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Making peace with your mother

Neil RosenthalVail CO, Colorado

Editors note: This is the second of a two-part series.In honor of just passed Mothers Day, here are questions to assist you in making peace with and gaining an adult perspective regarding your mom. If your mom is deceased, answer the questions as you think she might have answered them. If your mother is alive, ask her personally if at all possible. These questions, courtesy of Michael Gurian in the book Mothers, Sons And Lovers are meant to be friendly, inquisitive and non-threatening. This is not the time to blame, ridicule, fault find, judge or criticize. Pick and choose your questions carefully, and be as non-threatening as you can.

How did you feel about yourself as a woman? What were you taught were your duties as a woman? Who taught you? What sense of the divine did you have? When you were hurting, what did you do? What was the most painful time in your life? What was the most pleasurable time in your life? How did you feel about my father? If you could do things over again, what would you have changed in your life? Did you like being a mother?

In your mind, what are the characteristics of a good mother? Do you feel you possessed these characteristics? Why did you …? (Recall incidents from childhood in which you felt she hurt you.) What expectations did you have of me as I was growing up? In what ways did you try to get me to fulfill your own unmet dreams? How did you help me to separate from you? How did you cling to me and not let go? How did your attitude toward my father affect the way you treated me? What did you see other men (women) doing to help me learn how to be a man (or woman)? How did your attitude toward yourself affect the way you treated me? What did it feel like for you when I left home?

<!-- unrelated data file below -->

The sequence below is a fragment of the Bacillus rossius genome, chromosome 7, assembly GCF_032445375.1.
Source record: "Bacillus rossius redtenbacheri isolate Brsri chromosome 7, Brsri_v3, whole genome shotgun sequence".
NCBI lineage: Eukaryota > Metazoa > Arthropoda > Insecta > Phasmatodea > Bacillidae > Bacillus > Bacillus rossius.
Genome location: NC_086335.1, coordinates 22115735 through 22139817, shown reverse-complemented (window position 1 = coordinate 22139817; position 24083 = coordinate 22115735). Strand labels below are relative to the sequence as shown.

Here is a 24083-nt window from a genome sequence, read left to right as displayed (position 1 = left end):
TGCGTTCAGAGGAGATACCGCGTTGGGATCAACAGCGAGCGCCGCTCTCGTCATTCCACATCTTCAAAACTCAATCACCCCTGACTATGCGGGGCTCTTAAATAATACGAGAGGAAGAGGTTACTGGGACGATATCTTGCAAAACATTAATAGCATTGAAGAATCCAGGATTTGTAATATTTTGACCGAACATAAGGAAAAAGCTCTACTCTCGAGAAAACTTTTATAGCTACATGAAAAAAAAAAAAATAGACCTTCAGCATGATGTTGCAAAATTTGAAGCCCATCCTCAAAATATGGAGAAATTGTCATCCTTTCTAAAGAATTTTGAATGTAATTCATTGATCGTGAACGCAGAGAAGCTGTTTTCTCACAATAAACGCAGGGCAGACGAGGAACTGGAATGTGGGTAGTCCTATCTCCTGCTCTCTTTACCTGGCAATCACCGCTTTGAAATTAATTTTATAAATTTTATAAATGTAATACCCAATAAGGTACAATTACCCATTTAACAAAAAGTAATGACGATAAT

What about me most angered you? What about me gave you the most pleasure? What was I like as an adolescent? I remember a time (recall a negative time for you as a child or adolescent). What did you see during this time as you looked at me? I remember a time (recall a positive time for you as a child or adolescent). What did you see during this time as you looked at me? What was a good son or a good daughter in your mind? Was I a good son or daughter?

How did my growing up and away from you free you to do things you couldnt do before? What are some of those things? What permissions do you need from me? What do you feel I withhold from you when we are together? What do you remember as good times we had together during my childhood? What did you really enjoy about raising me? In what ways are you unhappy? Is there anything I can do to help? Here are some of the ways Im most proud of you, both in looking back on my childhood and in looking at you now. How can I better show you how much I love you?Your goal is to see her as a person not just as your mom with adult eyes and adult understanding. Do not make the mistake of getting defensive. In this exercise, you are trying to understand her perspective, not justify yours. Neil Rosenthal is a licensed marriage and family therapist in Denver and Boulder, specializing in how people strengthen their intimate relationships. He can be reached at 303-758-8777, or e-mail him from his Web site, http://www.heartrelationships.com.


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